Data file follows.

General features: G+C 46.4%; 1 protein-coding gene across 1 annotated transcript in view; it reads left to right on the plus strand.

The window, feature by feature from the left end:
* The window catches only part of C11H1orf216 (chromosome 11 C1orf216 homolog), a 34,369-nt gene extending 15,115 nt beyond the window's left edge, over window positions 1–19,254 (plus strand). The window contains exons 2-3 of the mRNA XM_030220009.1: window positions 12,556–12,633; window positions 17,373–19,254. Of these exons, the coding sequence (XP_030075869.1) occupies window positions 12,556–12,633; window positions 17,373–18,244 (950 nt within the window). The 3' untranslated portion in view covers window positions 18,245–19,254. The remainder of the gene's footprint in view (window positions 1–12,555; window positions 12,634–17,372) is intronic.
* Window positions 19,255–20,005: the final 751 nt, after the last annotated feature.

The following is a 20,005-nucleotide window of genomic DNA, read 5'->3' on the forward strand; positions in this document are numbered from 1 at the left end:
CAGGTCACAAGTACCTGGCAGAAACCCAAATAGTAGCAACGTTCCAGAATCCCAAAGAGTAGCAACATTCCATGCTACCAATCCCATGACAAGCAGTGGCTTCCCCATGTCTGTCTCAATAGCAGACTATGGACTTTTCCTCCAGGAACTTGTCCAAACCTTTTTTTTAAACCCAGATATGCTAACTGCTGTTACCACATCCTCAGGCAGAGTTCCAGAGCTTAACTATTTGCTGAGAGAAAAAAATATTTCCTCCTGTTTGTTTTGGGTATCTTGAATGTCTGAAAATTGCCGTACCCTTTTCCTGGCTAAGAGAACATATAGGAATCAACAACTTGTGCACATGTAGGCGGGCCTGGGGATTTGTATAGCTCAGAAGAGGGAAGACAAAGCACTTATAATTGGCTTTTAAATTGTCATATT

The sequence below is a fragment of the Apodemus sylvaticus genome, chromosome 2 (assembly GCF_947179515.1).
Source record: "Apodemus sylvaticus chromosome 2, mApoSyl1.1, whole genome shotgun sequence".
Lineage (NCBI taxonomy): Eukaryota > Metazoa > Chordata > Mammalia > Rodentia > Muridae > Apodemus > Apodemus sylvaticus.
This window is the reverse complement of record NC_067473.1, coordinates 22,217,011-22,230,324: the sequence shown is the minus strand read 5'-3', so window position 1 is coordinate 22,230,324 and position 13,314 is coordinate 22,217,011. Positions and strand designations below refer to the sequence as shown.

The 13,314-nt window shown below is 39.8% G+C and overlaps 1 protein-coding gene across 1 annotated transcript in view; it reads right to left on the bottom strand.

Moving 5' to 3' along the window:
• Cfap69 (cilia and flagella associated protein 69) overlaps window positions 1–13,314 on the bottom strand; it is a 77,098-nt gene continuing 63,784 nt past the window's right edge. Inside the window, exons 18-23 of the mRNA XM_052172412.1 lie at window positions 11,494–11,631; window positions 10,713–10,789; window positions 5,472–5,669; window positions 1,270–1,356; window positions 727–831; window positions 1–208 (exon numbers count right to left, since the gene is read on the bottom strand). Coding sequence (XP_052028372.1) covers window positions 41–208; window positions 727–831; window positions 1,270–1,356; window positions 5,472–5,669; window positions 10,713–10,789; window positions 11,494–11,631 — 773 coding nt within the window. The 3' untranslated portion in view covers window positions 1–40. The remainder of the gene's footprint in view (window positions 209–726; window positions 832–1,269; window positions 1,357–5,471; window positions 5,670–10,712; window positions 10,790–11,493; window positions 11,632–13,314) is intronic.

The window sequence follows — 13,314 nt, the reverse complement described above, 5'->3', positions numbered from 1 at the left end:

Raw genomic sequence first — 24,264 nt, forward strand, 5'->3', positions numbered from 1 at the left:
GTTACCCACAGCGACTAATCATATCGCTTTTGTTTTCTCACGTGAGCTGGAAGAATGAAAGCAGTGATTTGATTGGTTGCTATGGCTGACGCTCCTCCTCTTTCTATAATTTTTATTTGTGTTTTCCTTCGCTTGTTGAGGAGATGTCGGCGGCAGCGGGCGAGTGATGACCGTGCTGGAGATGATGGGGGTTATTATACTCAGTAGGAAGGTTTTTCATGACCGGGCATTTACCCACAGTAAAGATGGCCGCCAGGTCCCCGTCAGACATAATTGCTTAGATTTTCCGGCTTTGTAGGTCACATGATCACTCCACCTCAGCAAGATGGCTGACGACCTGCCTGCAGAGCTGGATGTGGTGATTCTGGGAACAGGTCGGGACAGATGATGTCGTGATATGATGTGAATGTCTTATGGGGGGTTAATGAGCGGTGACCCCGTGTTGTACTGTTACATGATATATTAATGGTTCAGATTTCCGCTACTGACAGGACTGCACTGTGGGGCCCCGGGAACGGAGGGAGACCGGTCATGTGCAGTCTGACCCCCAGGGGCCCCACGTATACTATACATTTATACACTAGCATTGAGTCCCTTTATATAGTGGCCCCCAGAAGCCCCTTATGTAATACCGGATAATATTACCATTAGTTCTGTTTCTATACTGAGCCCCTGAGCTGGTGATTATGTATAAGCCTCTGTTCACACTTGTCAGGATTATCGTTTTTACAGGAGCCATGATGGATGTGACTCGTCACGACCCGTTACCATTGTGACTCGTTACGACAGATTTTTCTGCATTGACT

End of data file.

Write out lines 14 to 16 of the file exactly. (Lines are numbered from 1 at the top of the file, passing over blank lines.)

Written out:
The window sequence follows — 13,314 nt, the reverse complement described above, 5'->3', positions numbered from 1 at the left end:

Raw genomic sequence first — 24,264 nt, forward strand, 5'->3', positions numbered from 1 at the left:
GTTACCCACAGCGACTAATCATATCGCTTTTGTTTTCTCACGTGAGCTGGAAGAATGAAAGCAGTGATTTGATTGGTTGCTATGGCTGACGCTCCTCCTCTTTCTATAATTTTTATTTGTGTTTTCCTTCGCTTGTTGAGGAGATGTCGGCGGCAGCGGGCGAGTGATGACCGTGCTGGAGATGATGGGGGTTATTATACTCAGTAGGAAGGTTTTTCATGACCGGGCATTTACCCACAGTAAAGATGGCCGCCAGGTCCCCGTCAGACATAATTGCTTAGATTTTCCGGCTTTGTAGGTCACATGATCACTCCACCTCAGCAAGATGGCTGACGACCTGCCTGCAGAGCTGGATGTGGTGATTCTGGGAACAGGTCGGGACAGATGATGTCGTGATATGATGTGAATGTCTTATGGGGGGTTAATGAGCGGTGACCCCGTGTTGTACTGTTACATGATATATTAATGGTTCAGATTTCCGCTACTGACAGGACTGCACTGTGGGGCCCCGGGAACGGAGGGAGACCGGTCATGTGCAGTCTGACCCCCAGGGGCCCCACGTATACTATACATTTATACACTAGCATTGAGTCCCTTTATATAGTGGCCCCCAGAAGCCCCTTATGTAATACCGGATAATATTACCATTAGTTCTGTTTCTATACTGAGCCCCTGAGCTGGTGATTATGTATAAGCCTCTGTTCACACTTGTCAGGATTATCGTTTTTACAGGAGCCATGATGGATGTGACTCGTCACGACCCGTTACCATTGTGACTCGTTACGACAGATTTTTCTGCATTGACT